Luca Gudagnino’s re-imagining of Dario Argento’s 1977 horror cult classic Suspiria arrives on digital Jan. 15 and Blu-ray (plus digital) Jan. 29 from Lionsgate.
Starring Dakota Johnson, Tilda Swinton, Mia Goth and Chloë Grace Moretz, Guadagnino’s directorial follow-up to his Oscar-winning Call Me by Your Name (Best Adapted Screenplay, 2017) follows young American dancer Susie Bannion, who arrives in 1970s Berlin to audition for the world-renowned Helena Markos Dance Company and stuns the troupe’s famed choreographer, Madame Blanc. When she vaults to the role of lead dancer, Olga, the previous lead, breaks down and accuses the company’s female directors of being witches.
Special features on Blu-ray and digital include the featurettes “The Making of Suspiria,” “The Secret Language of Dance,” and “The Transformations of Suspiria.”
The thriller Bad Times at the El Royale will come out on digital (including Movies Anywhere) Dec. 18 and 4K Ultra HD, Blu-ray and DVD Jan. 1 from 20th Century Fox Home Entertainment.
The film earned $17.7 million in theaters.
In the film, seven strangers, each with a secret to bury, meet at Lake Tahoe’s El Royale, a rundown hotel with a dark past. Over the course of one fateful night, everyone will have a last shot at redemption before everything goes to hell. Stars include Jeff Bridges, Cynthia Erivo, Dakota Johnson, Jon Hamm and Chris Hemsworth.
Bonus features on Blu-ray and DVD include “Making Bad Times at the El Royale” and a photo gallery.
Box office and retail success of movies is often difficult to replicate year-over-year.
Universal Pictures Home Entertainment July 26 reported second-quarter (ended June 30) revenue of $225 million, down more than 38% from revenue of $334 million during the previous-year period.
Through the first-half of the fiscal year, home entertainment revenue reached $473 million, down less than 24% from $620 million last year.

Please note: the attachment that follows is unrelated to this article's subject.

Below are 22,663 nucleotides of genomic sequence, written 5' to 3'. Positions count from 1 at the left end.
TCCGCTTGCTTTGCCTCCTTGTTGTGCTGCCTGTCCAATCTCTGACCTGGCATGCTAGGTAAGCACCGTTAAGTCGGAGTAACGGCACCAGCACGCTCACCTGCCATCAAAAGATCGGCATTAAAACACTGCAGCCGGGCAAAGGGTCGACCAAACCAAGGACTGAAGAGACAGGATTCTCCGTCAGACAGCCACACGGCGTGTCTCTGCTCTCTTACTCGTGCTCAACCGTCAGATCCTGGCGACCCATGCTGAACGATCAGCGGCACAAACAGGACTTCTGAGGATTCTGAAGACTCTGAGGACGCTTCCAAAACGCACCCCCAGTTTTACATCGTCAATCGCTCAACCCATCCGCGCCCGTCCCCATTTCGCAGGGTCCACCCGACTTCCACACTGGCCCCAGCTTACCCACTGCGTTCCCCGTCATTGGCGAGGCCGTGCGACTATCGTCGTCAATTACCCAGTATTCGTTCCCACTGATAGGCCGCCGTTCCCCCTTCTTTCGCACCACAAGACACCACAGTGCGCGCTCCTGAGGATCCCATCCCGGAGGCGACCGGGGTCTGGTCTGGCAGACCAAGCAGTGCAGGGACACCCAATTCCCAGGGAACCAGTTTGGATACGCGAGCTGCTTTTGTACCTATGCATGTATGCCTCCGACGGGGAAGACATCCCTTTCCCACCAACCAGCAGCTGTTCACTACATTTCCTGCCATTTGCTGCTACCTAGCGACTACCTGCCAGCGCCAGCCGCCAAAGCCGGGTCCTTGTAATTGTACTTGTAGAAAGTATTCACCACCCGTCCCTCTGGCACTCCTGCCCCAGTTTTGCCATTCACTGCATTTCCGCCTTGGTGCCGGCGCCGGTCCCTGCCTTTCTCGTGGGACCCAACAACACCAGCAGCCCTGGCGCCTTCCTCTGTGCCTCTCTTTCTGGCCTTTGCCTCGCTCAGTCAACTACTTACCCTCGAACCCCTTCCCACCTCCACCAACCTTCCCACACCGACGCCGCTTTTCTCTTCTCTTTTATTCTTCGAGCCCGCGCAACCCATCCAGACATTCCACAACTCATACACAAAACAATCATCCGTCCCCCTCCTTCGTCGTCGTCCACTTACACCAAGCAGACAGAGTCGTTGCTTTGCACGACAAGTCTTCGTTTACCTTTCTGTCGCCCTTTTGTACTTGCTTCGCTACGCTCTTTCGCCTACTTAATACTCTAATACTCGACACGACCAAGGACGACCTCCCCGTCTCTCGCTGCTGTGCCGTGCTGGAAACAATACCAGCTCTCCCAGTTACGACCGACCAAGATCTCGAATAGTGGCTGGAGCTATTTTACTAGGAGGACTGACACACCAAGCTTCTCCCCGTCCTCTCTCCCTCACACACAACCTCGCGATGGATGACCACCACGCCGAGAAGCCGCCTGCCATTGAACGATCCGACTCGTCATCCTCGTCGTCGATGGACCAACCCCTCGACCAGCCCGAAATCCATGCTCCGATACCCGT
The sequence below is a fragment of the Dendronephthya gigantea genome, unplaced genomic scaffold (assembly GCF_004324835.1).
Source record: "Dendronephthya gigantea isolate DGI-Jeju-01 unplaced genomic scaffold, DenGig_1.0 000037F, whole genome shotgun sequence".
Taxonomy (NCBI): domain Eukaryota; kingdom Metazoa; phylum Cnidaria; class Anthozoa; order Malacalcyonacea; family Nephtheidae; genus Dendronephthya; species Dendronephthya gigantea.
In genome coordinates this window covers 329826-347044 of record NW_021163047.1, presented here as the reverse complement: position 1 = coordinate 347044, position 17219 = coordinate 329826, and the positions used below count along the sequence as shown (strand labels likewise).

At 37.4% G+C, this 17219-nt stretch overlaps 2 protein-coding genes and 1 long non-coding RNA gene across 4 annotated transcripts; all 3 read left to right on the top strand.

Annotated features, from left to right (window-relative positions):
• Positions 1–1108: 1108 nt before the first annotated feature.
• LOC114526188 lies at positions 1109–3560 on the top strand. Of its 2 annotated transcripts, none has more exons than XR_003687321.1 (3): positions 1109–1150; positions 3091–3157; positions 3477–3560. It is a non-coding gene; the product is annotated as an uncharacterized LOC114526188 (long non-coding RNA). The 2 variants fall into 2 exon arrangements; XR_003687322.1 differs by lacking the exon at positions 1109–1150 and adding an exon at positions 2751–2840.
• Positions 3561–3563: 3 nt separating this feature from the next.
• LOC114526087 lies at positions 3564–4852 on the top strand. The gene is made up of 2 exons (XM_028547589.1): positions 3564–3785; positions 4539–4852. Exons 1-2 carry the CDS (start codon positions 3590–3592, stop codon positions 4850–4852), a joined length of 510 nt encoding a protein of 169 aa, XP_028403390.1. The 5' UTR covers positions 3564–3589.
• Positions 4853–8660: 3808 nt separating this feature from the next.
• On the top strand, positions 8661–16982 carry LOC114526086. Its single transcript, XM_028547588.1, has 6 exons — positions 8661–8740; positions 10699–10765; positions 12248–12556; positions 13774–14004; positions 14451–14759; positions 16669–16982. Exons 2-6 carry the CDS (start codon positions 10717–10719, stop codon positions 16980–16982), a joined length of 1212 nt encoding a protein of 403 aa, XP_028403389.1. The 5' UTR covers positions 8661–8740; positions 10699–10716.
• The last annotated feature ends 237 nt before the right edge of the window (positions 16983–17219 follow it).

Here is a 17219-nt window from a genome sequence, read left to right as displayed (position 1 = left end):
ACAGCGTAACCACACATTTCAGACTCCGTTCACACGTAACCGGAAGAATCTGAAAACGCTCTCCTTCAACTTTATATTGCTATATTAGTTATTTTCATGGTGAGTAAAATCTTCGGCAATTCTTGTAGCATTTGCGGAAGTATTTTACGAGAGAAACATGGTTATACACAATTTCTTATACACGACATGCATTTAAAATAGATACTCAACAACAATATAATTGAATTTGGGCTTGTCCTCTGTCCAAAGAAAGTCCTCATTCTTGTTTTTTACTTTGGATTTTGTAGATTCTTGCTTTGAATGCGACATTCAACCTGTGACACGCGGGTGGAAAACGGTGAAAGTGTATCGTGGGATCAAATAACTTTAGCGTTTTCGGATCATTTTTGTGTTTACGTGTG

The studio attributed the decline to the success of several releases in the prior-year period, including Fifty Shades Darker, Sing, Split and Get Out, partially offset by Fifty Shades Freed in this year’s quarter.
Indeed, Freed, the third installment in the Fifty Shades franchise co-starring Dakota Johnson and Jamie Dornan, has generated $15 million in sales of more than 784,000 combined DVD/Blu-ray Disc units – 11thbest-selling title thus far in 2018, according to The-Numbers.com.
By comparison, however, sequel Darker, Sing, Split and Get Out combined for more than $111.3 million in disc revenue in 2017.
Theatrical revenue decreased 35.5%, also primarily due to the strength of releases in last year’s second quarter, including Fate of the Furious, and timing of this quarter’s releases, including Jurassic World: Fallen Kingdom– released just eight days before the end of Q2.
Total studio revenue decreased 20% to $1.7 billion from $2.1 billion, reflecting lower theatrical, home entertainment and content licensing revenue. Pre-tax earnings decreased 52% to $138 million, reflecting lower revenue, partially offset by lower programming and production costs.
Through the first six months of the year, studio revenue is down more than 18% to $3.3 billion from $4.1 billion last year. Pre-tax earnings are down more than 48% to $341 million from $658 million last year.
Universal Pictures Home Entertainment will release Fifty Shades Freed through digital retailers April 24, and on Blu-ray, DVD and 4K Ultra HD Blu-ray May 8.
The conclusion to the “Fifty Shades” trilogy stars Jamie Dornan and Dakota Johnson as newlyweds Christian and Ana exploring new levels of their relationship after their sexually charged past. The film earned nearly $100 million at the domestic box office.
The home video version includes both the ‘R’-rated theatrical version and an unrated version.
Extras include a deleted scenes, “The Final Climax” behind-the-scenes featurettes, and the featurette “Christian & Ana By Jamie & Dakota,” in which the actors look back at their characters.
Digital and Blu-ray-exclusive bonus materials include music videos and a conversation between actor Eric Johnson and “Fifty Shades” novelist EL James.